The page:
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THE US owner of Victoria's rail freight operations is threatening to sue after the State Government offered it $2 for a track lease it paid $90 million for.
Rail America leased thousands of kilometres of track for 45 years in 1999 as part of its $163 million purchase of the financially troubled V/Line Freight Corporation.
In documents seen by the Herald Sun, the company says the Department of Infrastructure demanded it surrender its lease for $1 plus a $1 consideration payment if it sells its operation as planned.
Rail America said it would lose more than $80 million on the pending sale of Freight Australia, the successor to V/Line Freight Corporation.
The Australian Competition and Consumer Commission is expected to rule on the sale to Pacific National, a joint venture of transport giants Patricks and Toll Holdings, within days.
Rail America executive chairman William Pagonis told Premier Steve Bracks in April that the $2 surrender demand had caused "significant damage" to the sale price.
"Rail America intends to complete the sale of Freight Australia, exit the international markets and focus on our North America franchise," a copy of the April 30 letter seen by the Herald Sun says.
"Clearly, if we are prevented from doing so we must seek alternative remedies to protect our shareholders from the very substantial financial damage caused by the department's actions."
The letter says the company paid $89.7 million for the long-term track lease in 1999 and has since invested more than $130 million in the operation.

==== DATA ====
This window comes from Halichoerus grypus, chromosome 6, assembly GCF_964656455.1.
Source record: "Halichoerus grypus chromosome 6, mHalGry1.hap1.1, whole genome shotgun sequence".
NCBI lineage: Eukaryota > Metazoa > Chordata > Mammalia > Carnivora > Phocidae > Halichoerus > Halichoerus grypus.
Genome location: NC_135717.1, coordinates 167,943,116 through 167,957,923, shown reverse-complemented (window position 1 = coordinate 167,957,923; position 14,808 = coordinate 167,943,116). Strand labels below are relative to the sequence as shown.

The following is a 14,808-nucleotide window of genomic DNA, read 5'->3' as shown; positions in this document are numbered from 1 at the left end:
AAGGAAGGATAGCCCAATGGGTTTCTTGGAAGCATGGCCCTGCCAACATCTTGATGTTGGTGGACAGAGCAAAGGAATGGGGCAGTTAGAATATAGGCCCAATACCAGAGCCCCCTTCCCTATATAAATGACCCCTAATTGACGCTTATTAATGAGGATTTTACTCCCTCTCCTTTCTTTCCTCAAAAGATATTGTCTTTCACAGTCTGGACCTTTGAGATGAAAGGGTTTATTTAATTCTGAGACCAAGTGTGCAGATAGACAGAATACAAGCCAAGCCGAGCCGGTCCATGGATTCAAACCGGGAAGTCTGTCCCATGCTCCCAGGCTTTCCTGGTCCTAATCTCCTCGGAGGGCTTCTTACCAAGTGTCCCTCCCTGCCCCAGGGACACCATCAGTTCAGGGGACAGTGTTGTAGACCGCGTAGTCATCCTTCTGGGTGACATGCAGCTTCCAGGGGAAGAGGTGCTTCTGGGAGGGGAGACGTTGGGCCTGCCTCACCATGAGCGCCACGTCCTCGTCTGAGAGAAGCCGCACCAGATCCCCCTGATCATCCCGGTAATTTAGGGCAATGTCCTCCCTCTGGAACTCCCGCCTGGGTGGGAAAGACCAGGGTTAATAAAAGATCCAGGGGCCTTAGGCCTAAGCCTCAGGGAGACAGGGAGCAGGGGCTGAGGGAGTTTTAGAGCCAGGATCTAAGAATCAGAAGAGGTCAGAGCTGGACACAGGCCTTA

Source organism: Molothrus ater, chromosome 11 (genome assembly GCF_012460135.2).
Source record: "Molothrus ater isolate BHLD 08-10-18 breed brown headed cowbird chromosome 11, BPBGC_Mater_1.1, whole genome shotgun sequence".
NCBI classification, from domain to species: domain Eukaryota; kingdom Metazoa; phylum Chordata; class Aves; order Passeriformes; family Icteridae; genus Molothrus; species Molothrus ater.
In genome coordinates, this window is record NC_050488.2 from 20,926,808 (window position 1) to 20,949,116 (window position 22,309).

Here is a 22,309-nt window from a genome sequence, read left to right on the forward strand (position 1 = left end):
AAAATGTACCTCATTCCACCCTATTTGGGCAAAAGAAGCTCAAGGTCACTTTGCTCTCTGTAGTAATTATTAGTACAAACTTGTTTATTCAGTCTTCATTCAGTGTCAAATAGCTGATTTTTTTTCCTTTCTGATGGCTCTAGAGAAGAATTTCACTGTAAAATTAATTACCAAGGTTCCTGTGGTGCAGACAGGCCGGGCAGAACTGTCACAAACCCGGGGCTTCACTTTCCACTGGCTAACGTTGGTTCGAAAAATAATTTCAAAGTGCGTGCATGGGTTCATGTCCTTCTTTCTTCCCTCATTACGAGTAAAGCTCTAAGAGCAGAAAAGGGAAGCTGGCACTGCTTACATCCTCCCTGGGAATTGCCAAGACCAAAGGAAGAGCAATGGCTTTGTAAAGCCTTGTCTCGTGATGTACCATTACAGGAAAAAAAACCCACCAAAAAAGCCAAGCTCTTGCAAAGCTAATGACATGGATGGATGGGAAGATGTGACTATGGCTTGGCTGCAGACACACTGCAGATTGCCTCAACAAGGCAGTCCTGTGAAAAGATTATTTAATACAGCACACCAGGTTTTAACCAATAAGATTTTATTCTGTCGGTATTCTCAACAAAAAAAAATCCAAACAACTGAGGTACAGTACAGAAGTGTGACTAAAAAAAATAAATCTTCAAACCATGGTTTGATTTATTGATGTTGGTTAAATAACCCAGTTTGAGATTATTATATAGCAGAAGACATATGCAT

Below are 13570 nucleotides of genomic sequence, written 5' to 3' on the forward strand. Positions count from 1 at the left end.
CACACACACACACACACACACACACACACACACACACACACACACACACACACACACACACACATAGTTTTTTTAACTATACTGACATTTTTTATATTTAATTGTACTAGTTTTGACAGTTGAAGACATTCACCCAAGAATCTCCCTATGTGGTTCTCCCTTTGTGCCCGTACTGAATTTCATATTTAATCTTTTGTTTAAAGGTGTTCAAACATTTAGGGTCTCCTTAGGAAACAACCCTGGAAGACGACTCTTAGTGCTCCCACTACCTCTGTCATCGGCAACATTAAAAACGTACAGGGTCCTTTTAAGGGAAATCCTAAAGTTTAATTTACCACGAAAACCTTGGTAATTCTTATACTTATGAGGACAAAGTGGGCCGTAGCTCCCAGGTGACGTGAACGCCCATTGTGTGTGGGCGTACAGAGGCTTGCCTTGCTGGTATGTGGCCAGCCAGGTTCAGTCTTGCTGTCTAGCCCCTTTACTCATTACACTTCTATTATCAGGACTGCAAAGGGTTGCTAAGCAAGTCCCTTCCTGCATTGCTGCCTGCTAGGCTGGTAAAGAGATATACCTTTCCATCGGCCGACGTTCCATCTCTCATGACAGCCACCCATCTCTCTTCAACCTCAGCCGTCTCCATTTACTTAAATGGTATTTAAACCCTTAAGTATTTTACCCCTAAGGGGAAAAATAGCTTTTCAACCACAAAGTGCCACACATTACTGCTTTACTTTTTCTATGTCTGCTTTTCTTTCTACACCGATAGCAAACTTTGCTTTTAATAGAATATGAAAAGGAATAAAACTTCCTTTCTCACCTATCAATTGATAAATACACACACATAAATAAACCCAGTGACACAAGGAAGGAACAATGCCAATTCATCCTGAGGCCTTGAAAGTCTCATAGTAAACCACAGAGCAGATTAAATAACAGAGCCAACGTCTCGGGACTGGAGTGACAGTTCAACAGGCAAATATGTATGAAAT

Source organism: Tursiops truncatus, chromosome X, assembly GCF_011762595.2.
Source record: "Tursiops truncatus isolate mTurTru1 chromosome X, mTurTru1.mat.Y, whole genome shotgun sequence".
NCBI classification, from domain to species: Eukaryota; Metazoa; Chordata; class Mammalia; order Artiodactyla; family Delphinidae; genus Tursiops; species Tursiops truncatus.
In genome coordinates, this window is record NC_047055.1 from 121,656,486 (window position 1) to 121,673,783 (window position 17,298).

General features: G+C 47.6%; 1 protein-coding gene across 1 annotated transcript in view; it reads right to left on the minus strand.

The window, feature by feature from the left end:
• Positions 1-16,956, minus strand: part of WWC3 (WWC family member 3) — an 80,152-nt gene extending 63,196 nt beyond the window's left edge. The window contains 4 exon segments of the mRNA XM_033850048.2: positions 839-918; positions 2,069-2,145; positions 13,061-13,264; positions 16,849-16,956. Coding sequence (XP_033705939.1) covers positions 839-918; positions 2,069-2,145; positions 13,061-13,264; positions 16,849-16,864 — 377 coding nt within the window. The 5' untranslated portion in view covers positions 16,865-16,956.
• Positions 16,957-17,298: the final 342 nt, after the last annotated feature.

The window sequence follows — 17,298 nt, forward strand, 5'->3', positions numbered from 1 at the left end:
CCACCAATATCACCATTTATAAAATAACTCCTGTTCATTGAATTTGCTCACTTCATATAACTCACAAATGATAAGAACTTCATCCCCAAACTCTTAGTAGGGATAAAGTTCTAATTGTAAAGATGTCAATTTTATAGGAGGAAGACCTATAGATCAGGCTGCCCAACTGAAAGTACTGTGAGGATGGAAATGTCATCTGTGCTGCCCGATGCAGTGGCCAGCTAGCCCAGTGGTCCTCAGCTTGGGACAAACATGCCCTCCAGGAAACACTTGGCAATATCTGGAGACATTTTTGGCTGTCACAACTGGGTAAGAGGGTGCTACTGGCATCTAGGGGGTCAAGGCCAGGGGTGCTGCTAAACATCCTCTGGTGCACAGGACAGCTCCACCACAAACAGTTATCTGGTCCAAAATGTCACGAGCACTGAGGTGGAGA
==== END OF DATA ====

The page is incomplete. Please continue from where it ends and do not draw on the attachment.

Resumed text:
Transport Minister Peter Batchelor said selling or relinquishing the track to the Government was not a condition of the proposed sale.
But public transport director Peter Harris was required under the lease to consider the public interest before approving the sale.
"(He) is considering a number of public interest issues, including ensuring open access, co-operation with the Government and other operators on infrastructure projects and a strong commitment to delivering safety and maintenance," he said.
An April 30 letter to Mr Harris from Rail America says the initial suggested sale price of $375 million was reduced after government officials told prospective buyers of the state's intention to "seize control" of the track.
The letter also accuses the Government of releasing confidential information to prospective buyers.
"The state interfered with our proposed commercial transaction by linking any consent to a surrender of the lease for $2," the letter says.
Opposition Leader Robert Doyle said government meddling would again leave taxpayers with expensive legal bills.
"Freight Australia must not turn into another Seal Rocks," Mr Doyle said, referring to the
$46.8 million in government legal costs and payouts associated with the Seal Rocks Sea Life Centre last year.
Freight Australia declined to comment yesterday.
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